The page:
Before beginning her Citizens Politics course this winter, Jordan Isnor (BA ’22) had never thought about app development.
But taking on an experiential education placement with Bethesda, a local not-for-profit organization supporting people with intellectual and developmental disabilities, changed all that.
As a result, the Political Science master’s student was recently recognized as Bethesda’s Volunteer of the Year for developing a safety app for the organization.
Margaret Lockhart, Bethesda’s Director of Administrative Services, says Isnor was “invaluable” during her time with the organization.
“Working with our administration team, Jordan was tasked with reviewing Bethesda’s Business Continuity Plan and Process to identify ways to potentially strengthen and consolidate it,” says Lockhart. “Taking a very innovative approach to the task, Jordan built an app to house this information in a format that our team could continue to utilize and grow. We are so appreciative of the time she dedicated to our organization and are pleased to name her Bethesda’s Volunteer of the Year.”
Isnor — who had doubts about her idea for an app at the start, especially within the time frame of a seven-week placement — began exploring the possibility on her own time.
She spoke with experts in Brock ITS and quickly found that she didn’t need a background in programming to develop a useful tool for Bethesda.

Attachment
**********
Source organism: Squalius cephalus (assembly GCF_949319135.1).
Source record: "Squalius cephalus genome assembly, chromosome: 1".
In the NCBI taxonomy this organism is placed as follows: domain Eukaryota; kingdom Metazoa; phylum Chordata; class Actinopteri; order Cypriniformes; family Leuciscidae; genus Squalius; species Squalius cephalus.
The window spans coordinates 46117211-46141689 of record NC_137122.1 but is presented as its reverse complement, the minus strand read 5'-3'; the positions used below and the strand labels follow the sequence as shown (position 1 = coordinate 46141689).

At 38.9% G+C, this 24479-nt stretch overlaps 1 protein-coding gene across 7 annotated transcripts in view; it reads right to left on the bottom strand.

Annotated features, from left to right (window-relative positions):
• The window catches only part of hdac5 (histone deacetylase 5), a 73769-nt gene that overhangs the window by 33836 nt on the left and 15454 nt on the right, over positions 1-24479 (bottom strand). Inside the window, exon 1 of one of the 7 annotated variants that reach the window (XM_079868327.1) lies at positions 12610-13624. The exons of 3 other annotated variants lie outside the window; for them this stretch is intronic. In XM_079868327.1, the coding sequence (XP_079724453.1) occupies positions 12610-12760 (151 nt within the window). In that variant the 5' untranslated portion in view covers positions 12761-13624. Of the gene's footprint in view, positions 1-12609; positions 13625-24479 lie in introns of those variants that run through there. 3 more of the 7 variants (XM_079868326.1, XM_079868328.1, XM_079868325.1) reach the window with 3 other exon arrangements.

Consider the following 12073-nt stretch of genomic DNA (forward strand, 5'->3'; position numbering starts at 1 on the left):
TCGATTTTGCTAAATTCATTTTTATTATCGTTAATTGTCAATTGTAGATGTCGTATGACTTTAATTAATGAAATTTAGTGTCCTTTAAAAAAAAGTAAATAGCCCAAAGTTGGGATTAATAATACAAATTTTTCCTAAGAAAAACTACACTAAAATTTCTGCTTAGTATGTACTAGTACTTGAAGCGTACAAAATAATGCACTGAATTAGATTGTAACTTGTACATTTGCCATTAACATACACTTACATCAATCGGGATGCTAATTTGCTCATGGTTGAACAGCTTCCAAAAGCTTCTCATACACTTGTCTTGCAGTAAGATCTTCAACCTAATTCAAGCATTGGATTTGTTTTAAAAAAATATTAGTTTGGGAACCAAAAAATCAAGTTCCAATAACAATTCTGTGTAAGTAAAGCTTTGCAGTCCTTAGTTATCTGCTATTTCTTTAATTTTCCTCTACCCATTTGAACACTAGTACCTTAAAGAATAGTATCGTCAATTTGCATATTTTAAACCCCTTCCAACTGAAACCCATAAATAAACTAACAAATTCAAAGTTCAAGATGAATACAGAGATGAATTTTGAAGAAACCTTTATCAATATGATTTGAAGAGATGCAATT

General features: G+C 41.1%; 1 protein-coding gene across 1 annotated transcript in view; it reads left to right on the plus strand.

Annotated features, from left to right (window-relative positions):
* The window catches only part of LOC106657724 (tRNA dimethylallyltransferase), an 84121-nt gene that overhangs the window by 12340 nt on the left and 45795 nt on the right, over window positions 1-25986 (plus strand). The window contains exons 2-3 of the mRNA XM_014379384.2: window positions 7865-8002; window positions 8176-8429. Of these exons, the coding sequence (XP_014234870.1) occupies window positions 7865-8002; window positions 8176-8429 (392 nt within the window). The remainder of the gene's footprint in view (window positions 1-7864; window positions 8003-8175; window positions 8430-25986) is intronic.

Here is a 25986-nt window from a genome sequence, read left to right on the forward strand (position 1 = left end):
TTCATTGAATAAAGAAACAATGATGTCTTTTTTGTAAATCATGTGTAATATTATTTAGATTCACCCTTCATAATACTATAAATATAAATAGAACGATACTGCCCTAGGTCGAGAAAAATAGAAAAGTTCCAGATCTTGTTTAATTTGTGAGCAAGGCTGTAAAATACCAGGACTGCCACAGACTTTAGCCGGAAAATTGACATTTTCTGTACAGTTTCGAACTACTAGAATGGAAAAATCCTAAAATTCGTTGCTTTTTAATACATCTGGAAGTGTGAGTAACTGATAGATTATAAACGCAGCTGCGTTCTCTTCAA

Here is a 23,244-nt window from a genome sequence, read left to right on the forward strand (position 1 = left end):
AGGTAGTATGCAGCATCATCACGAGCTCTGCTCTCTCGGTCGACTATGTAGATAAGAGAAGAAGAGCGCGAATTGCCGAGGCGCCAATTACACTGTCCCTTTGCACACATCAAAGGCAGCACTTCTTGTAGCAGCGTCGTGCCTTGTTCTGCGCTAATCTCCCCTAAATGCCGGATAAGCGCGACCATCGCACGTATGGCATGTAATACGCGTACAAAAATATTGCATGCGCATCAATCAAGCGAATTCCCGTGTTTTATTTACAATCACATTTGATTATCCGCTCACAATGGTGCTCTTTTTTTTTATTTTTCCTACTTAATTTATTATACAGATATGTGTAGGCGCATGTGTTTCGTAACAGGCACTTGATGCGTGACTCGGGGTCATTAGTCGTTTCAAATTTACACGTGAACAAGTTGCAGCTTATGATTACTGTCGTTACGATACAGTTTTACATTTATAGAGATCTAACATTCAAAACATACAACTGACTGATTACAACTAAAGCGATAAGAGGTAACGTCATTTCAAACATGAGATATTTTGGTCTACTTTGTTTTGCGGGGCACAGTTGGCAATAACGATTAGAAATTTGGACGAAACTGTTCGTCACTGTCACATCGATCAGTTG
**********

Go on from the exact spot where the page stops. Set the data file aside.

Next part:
After working through the frustrations of building the app and making it visually appealing, she presented the finished product along with some modules on installation and usage that could be shared with Bethesda staff.
“The app is very similar to the Brock Safety app, which notifies Brock students and staff of emergencies and events on campus,” says Isnor. “The Bethesda Safety app included subsections that included COVID-19 protocols, emergency contact information, different types of emergencies and how app users will get notified in an emergency.”
Assistant Professor Joanne Heritz, who taught the fourth-year and master’s-level course in Winter Term, says she was pleased to see Isnor’s work valued by Bethesda.
Heritz also notes that the structure of the course meant the whole class could gain valuable insight into the work being done for social service organizations and constituency offices in the local community.
“Students reported back each week on what they were doing, so they were able to articulate in the class what they had done and also listen to what other students’ experiences were,” says Heritz. “All in all, it was very positive for the students to engage with these sponsors, who gave very generously of their time and in return had students working on various projects and bringing a different light into the workplaces and organizations.”
Isnor says the placement helped her understand the advantages of being creative at work.
“I think many of us are under the assumption once we enter the workforce that tasks are best completed through rigid approaches, such as report writing,” she says. “Through my placement, I realized I could be equally successful in taking a creative approach, like app-building compared to writing a standard report.”
“It pays to take risks and push your limits,” she says, encouraging her peers to find classes that offer internships where they can build skills, experience and networks.
Above all, Isnor is grateful for the award, which she describes as “humbling.”
“It means the world to me that it was meaningful to them, that I made an impact. I was just doing my job and trying to help out, so I am beyond grateful,” she says.